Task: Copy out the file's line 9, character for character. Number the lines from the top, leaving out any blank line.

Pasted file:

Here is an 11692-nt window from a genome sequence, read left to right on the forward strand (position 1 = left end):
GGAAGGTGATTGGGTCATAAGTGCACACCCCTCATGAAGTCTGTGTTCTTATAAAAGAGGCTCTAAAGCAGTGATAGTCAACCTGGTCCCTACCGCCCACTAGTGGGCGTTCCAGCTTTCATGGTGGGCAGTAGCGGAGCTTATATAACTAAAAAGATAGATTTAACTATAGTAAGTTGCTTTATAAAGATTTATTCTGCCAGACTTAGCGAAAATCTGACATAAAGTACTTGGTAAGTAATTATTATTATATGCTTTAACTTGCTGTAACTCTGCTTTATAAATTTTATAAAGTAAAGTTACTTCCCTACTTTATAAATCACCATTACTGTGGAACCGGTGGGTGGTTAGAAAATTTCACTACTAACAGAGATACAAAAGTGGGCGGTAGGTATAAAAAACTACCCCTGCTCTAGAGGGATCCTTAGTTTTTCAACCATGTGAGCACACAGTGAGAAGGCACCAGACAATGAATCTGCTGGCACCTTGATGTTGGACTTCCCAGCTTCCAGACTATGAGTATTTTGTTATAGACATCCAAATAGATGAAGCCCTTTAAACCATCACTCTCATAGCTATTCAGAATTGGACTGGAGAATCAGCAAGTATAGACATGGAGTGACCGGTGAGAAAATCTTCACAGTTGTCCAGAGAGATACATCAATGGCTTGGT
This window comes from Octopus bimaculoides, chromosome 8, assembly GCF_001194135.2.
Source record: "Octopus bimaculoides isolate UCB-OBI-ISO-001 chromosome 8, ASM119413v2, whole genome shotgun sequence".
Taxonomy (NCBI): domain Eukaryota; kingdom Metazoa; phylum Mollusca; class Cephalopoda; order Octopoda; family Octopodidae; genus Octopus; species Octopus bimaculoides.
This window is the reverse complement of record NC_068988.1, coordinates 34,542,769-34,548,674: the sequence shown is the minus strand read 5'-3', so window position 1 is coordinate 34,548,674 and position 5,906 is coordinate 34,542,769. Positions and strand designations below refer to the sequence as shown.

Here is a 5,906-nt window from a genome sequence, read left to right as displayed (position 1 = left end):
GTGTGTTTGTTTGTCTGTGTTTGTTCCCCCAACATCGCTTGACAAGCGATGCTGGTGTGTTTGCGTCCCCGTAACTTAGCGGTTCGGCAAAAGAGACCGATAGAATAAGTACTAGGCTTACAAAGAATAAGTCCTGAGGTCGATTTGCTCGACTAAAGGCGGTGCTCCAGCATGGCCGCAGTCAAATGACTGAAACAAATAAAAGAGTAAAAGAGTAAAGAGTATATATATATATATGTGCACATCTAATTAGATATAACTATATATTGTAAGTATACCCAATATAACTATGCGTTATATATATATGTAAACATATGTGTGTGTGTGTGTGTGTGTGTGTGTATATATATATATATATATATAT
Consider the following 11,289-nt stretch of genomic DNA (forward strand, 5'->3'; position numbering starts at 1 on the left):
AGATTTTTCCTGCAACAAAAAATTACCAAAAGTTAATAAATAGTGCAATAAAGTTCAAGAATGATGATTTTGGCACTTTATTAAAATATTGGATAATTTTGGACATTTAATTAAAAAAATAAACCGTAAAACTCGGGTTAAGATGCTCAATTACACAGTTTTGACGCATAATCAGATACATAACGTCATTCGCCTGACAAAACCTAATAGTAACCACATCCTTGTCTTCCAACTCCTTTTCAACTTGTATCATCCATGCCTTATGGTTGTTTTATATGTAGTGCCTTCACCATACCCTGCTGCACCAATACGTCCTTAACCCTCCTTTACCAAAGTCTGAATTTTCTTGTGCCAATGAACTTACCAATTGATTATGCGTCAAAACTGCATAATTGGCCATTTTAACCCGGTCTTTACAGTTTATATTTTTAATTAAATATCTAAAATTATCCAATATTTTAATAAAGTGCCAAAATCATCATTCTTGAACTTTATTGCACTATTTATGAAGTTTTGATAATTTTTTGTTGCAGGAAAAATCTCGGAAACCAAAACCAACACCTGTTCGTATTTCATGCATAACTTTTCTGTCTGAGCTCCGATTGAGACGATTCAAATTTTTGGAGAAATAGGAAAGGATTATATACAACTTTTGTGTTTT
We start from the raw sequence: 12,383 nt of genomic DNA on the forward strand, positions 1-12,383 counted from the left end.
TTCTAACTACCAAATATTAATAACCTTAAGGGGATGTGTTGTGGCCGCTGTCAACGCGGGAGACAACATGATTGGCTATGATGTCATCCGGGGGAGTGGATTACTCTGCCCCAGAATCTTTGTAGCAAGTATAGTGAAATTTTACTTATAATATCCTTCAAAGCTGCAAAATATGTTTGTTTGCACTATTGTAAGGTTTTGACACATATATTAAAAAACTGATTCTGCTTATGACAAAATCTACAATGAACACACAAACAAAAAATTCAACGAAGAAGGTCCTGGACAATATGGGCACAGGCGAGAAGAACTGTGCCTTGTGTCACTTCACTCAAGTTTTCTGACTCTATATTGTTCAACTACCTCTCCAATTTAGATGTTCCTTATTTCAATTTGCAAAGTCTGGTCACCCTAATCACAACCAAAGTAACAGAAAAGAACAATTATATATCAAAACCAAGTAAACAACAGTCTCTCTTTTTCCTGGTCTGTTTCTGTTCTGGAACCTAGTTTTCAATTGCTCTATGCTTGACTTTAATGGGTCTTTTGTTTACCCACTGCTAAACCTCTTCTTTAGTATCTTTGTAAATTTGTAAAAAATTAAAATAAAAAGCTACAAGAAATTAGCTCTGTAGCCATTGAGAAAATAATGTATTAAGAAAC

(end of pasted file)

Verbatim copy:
Consider the following 11,289-nt stretch of genomic DNA (forward strand, 5'->3'; position numbering starts at 1 on the left):